The Theme of Political Corruption in William Shakespeare’s “The Tempest”


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Essay #: 056876
Total text length is 10,250 characters (approximately 7.1 pages).

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The beginning:
The Theme of Political Corruption in William Shakespeare's "The Tempest"
This drama study will examine the play The Tempest by William Shakespeare. By unveiling the political corruption that Prospero must face with Caliban, Shakespeare brings forth plans of murder and usurpation within the plot of the story, especially in light of the servants that must constantly partake in the political corruption that Prospero and Antonio bring forth. Although many attempts are made to steal the power that Prospero’s Dukedom offer, the play ends with the triumph of royalty over political rivals. In essence, by analyzing this quote from Shakespeare’s play, The Tempest defines the theme of political corruption as the island survivors of the shipwreck...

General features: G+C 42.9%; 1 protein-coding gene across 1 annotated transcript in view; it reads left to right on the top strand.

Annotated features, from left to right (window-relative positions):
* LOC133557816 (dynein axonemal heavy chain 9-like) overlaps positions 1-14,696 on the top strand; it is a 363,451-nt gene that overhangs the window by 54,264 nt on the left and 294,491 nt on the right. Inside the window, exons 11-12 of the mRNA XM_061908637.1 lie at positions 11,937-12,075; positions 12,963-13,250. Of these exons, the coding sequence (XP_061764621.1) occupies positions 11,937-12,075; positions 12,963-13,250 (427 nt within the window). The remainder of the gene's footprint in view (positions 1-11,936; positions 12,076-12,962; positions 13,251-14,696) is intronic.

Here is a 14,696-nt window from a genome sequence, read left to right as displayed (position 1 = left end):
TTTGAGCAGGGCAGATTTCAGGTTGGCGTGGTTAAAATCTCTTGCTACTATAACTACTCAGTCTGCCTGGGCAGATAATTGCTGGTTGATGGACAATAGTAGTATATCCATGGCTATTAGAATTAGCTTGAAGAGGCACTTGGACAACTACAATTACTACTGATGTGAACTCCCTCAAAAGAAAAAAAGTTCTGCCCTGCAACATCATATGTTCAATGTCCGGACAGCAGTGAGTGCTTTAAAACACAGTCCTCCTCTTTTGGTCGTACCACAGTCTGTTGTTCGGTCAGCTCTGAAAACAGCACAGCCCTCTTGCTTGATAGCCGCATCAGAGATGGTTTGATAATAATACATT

The end:
.....peare reveals a commentary on political intrigue and corruption in his character conflicts. Also, the comparison of Prospero to Satan in this textual analysis describes the way in which political corruption draws these powerful entities into further deception and trickery against their adversaries. These are the ways in which Milton and Shakespeare provide a similar context in which political corruption is an integral part in how these characters revel against the law in order to achieve a means to an end.
Works Cited:
Bloom, Harold. William Shakespeare’s The Tempest. New York; Chelsea house, 1996.
Shakespeare, William. “The Tempest.” 2009. Shakespeare Online. January 22, 2009. <>